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An NHS tax is a dangerous solution to the funding crisis

FRUSTRATION over uncertainties relating to funding of the NHS should not lead health staff or campaigners to fall for gimmicks like a hypothecated health tax.

All the more so when this is trotted out by the Liberal Democrats when their own MPs, including current leader Vince Cable, propped up David Cameron’s Tories as they slashed real-terms NHS spending.

Former Tory minister Nick Boles pushed the boat out last month by describing the NHS provocatively as the “cuckoo in the Treasury nest, hungrily demanding ever more money and pushing other public services ever closer to the edge.”

His hypothecation solution would rebrand National Insurance as National Health Insurance, with income held and distributed from a healthcare fund and spent according to five-year plans.

His otherwise like-minded Liberal Democrat panel recognise that this would weigh unfairly on low and middle-income working people earning between £157 and £866 a week who pay 12 per cent of their income in National Insurance.

Those on over £866 are charged a 2 per cent marginal rate while over-65s who choose to continue working pay no National Insurance.

The injustices suggest that, rather than a National Insurance extension by another name, it should be phased out.

Shadow chancellor John McDonnell was once prepared to consider a hypothecated NHS tax, suggesting it might “help restore the trust and confidence in taxation and government spending.”

Party leader Jeremy Corbyn made clear, however, that, “if you go down the road of hypothecated taxation, then you’re going to do hypothecated taxation for every other service.”

How long would it be before brass hats, backed up by arms manufacturers and their mouthpieces in media and Parliament, demanded hypothecation of taxes “to keep the country safe from its enemies?”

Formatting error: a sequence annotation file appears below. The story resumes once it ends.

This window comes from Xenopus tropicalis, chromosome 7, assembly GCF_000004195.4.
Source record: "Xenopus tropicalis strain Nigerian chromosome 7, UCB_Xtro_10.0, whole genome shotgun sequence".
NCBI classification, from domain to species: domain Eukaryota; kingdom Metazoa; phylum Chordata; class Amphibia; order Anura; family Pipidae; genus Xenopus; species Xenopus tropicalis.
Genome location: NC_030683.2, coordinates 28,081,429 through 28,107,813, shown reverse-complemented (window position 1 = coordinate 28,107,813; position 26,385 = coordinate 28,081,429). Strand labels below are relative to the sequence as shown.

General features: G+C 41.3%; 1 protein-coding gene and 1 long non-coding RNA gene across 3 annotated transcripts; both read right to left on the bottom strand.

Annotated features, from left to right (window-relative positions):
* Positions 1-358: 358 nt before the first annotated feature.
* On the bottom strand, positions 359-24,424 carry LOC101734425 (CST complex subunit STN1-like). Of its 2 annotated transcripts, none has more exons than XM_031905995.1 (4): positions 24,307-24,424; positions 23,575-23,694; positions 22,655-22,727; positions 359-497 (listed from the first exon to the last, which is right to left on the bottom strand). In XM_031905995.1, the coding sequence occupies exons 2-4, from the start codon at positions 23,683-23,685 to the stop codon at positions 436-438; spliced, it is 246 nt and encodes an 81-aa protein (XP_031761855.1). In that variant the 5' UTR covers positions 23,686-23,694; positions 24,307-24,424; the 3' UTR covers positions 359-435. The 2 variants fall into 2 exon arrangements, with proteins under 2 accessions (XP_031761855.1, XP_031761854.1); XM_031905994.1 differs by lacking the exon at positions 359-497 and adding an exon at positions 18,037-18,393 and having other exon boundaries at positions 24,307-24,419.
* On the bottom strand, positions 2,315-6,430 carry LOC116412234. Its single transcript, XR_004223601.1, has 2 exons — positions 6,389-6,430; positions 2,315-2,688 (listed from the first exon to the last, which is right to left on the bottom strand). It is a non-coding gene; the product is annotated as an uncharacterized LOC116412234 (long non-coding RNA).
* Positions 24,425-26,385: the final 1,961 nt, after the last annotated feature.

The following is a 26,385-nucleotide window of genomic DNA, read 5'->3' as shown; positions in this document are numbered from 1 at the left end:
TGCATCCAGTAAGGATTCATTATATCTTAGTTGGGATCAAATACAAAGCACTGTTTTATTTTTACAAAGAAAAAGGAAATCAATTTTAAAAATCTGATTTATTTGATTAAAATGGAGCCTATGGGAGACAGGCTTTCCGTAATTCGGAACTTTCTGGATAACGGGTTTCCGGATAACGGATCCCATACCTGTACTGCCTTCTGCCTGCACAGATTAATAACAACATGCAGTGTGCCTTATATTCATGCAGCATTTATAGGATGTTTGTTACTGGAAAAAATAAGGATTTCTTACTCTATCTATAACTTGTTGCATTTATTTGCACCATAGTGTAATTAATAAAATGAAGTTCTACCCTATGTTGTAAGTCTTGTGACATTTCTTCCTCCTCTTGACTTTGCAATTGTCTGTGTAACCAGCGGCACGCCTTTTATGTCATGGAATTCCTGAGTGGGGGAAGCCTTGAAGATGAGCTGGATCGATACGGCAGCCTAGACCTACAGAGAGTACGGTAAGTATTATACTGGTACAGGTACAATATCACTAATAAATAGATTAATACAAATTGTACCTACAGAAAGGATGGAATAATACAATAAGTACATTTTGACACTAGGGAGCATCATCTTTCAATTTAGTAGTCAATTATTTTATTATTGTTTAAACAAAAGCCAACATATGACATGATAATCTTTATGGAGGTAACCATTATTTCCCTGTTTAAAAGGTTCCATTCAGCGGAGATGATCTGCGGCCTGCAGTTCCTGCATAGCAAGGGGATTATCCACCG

The predictable result would be hypothecated taxes for popular spending areas and an ongoing squeeze on Cinderella ministries — possibly welfare benefits or overseas aid.

Another problem for allocating specific taxes to a single area of government spending is the likely demand for exemption.

At present, the small minority able to jump NHS queues by paying for private healthcare — or, more usually, having it provided as an employment perk — can’t opt out of contributing because the NHS budget comes out of general taxation.

Who would bet against a future Tory government, with or without Liberal Democrat collaboration, granting exemption from such a hypothecated deduction?

Most opinion polls deliver results showing respondents prepared to pay higher taxes to maintain healthcare funding, with 90 per cent insistent that the NHS should not have to reduce either level of care or range of services to balance the books.

This illustrates, notwithstanding sneers from such oafs as Donald Trump, the ongoing commitment of people in Britain to the healthcare model introduced 70 years ago by Aneurin Bevan.

He advocated general taxation as the basis of NHS funding, insisting that using a contributory system such as National Insurance to fund it would be a “peculiarly unsuitable” approach, leading to complications and lack of fairness.

If hypothecation means more than an empty gesture, it involves government collecting a specific tax, transferring it to the NHS and basing expenditure on the income generated, which is an arse-about-face way of operating.

For the NHS to fulfil its revolutionary humanising role, it needs necessary finance guaranteed and to have that cost met out of general taxation, requiring a national debate on tax levels and, especially, about which layers of society are best able to pay more.



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